The present invention discloses a multi-component joint assembly incorporated into reconditioned end surfaces established between an upper bone and an opposing lower bone. The assembly includes a first component anchored into the upper reconditioned bone end surface and exhibiting a first exposed support surface and second component anchored into the lower reconditioned bone end surface and exhibiting a second exposed support surface. A spherical shaped component is supported in at least one of eccentric rotational and linear/arcuate translatable fashion between the first and second anchored components.

Additional features include at least one of said components further exhibiting an arcuate and optionally inwardly flared track support surface. At least one of the components further exhibits a hemispherical recess for substantially seating the spherical shaped component. Other features of the joint assembly include each of the first, second and spherical shaped components further being constructed of at least one of a metal, plastic, polymer or composite material.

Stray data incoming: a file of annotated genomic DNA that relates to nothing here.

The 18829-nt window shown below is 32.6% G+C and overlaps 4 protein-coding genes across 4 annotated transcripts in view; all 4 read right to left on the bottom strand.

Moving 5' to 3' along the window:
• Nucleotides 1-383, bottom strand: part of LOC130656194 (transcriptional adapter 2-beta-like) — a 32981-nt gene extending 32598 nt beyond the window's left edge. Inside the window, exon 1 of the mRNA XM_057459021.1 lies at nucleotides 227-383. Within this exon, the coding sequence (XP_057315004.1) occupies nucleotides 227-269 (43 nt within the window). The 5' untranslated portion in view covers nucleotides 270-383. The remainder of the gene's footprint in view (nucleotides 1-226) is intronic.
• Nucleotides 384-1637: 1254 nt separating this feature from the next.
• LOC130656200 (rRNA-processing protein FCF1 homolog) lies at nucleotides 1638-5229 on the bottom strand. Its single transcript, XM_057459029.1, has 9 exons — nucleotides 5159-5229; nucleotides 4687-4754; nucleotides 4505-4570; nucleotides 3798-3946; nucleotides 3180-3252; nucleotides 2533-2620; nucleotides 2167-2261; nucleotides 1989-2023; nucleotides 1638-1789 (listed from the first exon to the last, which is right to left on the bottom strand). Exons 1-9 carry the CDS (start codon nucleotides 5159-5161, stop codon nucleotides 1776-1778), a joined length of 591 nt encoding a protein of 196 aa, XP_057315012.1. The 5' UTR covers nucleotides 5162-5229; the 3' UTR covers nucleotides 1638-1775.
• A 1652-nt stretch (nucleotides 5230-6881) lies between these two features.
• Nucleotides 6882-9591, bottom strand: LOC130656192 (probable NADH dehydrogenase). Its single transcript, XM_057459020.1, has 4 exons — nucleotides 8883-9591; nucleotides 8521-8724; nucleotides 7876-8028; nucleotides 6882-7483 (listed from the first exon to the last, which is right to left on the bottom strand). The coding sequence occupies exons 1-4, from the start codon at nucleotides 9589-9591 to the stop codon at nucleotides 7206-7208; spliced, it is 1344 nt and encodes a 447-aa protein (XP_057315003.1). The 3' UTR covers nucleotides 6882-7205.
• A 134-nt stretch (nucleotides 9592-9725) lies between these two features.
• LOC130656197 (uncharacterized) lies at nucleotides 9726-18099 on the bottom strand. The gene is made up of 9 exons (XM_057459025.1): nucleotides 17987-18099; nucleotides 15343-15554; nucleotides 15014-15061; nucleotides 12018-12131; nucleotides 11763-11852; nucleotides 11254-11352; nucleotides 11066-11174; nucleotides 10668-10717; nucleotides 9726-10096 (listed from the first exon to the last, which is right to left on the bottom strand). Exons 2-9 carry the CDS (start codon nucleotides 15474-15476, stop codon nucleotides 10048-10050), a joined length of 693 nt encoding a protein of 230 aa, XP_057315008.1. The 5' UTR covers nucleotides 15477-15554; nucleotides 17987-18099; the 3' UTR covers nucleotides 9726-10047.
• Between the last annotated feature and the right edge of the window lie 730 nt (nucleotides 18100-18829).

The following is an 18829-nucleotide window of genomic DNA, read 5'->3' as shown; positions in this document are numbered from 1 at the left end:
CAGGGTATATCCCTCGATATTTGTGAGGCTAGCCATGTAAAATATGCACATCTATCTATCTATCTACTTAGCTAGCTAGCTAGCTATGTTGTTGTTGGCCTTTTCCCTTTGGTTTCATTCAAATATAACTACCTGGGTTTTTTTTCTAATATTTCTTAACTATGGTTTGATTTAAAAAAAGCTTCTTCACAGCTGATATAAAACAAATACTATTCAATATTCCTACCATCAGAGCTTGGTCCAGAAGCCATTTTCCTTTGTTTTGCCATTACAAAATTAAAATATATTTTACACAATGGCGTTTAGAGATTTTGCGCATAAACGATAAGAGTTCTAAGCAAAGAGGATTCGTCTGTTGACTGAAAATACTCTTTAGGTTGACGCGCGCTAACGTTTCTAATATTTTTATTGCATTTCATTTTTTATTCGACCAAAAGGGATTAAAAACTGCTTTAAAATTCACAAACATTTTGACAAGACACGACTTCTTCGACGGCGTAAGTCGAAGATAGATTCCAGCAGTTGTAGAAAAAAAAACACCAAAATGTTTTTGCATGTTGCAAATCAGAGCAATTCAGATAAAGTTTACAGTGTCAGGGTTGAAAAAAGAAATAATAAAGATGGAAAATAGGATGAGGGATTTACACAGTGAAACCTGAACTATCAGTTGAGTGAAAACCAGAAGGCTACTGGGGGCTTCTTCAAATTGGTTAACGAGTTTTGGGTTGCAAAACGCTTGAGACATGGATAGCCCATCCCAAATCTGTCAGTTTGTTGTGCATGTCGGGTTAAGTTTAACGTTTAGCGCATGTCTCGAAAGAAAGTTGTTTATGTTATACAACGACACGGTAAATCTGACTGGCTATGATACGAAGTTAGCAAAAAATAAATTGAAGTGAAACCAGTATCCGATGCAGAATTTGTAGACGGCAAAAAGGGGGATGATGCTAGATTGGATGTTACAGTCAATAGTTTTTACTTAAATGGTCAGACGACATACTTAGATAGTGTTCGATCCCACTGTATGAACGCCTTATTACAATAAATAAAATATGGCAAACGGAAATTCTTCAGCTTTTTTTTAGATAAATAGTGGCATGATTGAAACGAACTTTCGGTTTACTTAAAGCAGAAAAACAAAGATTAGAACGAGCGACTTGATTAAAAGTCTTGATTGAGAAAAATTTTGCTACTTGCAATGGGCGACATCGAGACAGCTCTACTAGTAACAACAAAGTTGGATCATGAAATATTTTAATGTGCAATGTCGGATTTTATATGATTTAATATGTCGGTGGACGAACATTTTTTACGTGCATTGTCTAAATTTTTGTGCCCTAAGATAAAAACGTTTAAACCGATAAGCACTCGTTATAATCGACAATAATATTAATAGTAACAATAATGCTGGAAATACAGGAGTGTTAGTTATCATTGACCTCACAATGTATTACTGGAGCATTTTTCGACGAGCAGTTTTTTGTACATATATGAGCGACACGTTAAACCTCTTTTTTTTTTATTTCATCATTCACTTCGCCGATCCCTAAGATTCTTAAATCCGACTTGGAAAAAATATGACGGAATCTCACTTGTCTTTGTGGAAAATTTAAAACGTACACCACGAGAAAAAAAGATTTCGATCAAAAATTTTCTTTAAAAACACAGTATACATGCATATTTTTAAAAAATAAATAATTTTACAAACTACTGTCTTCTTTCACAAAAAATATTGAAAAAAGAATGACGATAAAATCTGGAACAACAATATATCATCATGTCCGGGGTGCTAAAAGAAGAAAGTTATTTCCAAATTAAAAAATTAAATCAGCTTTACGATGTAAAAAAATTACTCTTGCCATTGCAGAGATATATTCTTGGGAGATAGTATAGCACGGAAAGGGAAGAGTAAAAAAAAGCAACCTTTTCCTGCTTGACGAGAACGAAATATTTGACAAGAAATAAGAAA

In other applications, a first pair of components are arranged at a first side of the assembly, with a second identical pair arranged at an opposite second side, such as is typical of a retrofit knee joint assembly. In this fashion, a subset pair of these components may further be employed in a ½ implant assembly associated with a selected side of the joint defining bones.

Other features include the spherical shaped component further exhibiting a multi-layer composition including a softer outer layer and at least one harder interior layer which can further include first and second inner layers establishing an eccentric rotational interface therebetween.